I would highly recommend packing a travel pillow in your carry-on luggage for lengthy bus and car rides, and especially for long flights. The purpose of a travel pillow is to support your neck, in order to prevent it from falling into awkward sleeping postures, which will eventually lead to uncomfortable kinks.
Travel pillow styles will depend on the type of travel that you have planned. Embarking on a backpacking trip might warrant an inflatable travel pillow, which will reduce the amount of occupied space in your backpack. In contrast, you might want to splurge on a comfortably plush pillow for a slower-paced, all-inclusive trip. It’s best that you test the pillow in the store to assess it’s firmness. You want to ensure that the pillow is firm enough to support the natural curve of your neck, but not too firm that it limits the movement of your neck.
Motion is Lotion
I always remind my patients that it’s important to keep moving, whether you are seated at work, or on a long car, bus or plane ride. By keeping your joints moving and using your muscles, you can help prevent the onset of stiffness and soreness that tends to occur after hours of sitting. Additionally, immobility can increase the risk of swollen ankles, and a possible development of deep vein thrombosis (aka: blood clot) in the legs. By moving around, you can help improve your blood circulation.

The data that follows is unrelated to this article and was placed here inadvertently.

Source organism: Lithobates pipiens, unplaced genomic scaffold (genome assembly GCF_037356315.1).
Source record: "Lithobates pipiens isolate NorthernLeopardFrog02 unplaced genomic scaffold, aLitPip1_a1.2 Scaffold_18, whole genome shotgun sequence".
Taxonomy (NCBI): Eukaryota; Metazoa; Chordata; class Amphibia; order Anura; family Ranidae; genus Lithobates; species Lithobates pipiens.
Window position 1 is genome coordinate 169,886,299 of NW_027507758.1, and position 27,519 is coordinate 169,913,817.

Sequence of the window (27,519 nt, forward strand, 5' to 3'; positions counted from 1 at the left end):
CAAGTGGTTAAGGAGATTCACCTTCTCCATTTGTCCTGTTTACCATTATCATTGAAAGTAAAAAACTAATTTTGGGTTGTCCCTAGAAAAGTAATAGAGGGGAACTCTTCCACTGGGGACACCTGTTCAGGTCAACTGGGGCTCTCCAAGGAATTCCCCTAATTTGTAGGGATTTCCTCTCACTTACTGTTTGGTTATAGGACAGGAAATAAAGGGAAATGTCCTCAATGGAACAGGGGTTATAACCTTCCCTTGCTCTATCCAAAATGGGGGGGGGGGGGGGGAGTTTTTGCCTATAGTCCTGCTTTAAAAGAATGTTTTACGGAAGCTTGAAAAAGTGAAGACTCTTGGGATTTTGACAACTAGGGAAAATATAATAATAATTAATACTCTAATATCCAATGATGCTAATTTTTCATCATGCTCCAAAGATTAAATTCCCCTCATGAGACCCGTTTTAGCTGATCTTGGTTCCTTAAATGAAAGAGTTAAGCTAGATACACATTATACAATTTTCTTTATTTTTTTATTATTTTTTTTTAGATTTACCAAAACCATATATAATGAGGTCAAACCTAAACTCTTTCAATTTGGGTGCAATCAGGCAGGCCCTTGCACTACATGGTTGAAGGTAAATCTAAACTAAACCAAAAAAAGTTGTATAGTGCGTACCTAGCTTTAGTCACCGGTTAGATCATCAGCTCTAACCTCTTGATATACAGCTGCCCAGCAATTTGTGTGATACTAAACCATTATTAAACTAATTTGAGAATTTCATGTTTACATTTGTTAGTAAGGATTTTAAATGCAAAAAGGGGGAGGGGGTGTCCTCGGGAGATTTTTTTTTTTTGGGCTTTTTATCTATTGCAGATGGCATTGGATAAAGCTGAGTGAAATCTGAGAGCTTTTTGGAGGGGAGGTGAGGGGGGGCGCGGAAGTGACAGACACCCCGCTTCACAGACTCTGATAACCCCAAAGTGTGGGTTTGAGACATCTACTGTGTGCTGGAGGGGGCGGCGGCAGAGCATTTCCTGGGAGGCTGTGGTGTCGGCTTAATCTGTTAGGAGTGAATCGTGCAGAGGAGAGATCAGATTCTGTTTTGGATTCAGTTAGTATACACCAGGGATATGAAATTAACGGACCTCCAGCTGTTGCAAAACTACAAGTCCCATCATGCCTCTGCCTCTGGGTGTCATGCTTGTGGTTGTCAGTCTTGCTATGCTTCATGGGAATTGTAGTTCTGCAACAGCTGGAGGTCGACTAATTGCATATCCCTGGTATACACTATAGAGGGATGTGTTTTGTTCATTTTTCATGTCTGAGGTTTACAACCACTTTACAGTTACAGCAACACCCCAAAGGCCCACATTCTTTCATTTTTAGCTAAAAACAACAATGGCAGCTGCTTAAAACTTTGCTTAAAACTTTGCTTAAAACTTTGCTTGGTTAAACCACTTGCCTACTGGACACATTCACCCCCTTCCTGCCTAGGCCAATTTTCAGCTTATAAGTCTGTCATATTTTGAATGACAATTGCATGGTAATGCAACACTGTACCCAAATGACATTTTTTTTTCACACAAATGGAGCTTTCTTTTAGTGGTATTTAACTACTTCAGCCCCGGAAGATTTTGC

I would recommend trying to stretch and move at least once every hour.
If you’re stuck in the middle seat, don’t fret! You can do some stretches in your seat, working from your head down to your legs:
- Start by rotating your head in circles in both directions
- Shrug your shoulders up and down 5 times
- Round your upper back like a camel and bring your arms in front to stretch out the area in between your shoulder blades.
- Grab onto your seat’s left armrest and twist your upper body to the left to feel a good stretch in your low back, and then do the same to the right.
- Clench your butt muscles, hold it for 3 seconds and then release. Repeat 5 times.
- Bend and straighten your knees
- Point your toes up to the ceiling and then down to the floor, repeat 10 times for each foot.
- Trace out the alphabet (in capital letters) with your feet from A-Z to help promote good blood circulation.
If you are able to get out of your seat, walk up and down the length of the plane and try to stretch, as noted above.
It’s important to stay hydrated with water before, during and after a flight. With low humidity and pressurized cabins, you can feel very dehydrated. Low humidity can also put you at risk for catching a respiratory virus. Bring an empty water container in your carry on, and fill it up once you pass security. You can then sip on some water throughout the flight. Try to avoid caffeinated and alcoholic beverages, as they can prevent you from sleeping and also increase the likelihood of becoming dehydrated.
Try these helpful tips to stay healthy on long flights and arrive at your destination feeling refreshed and ready to start your new adventure.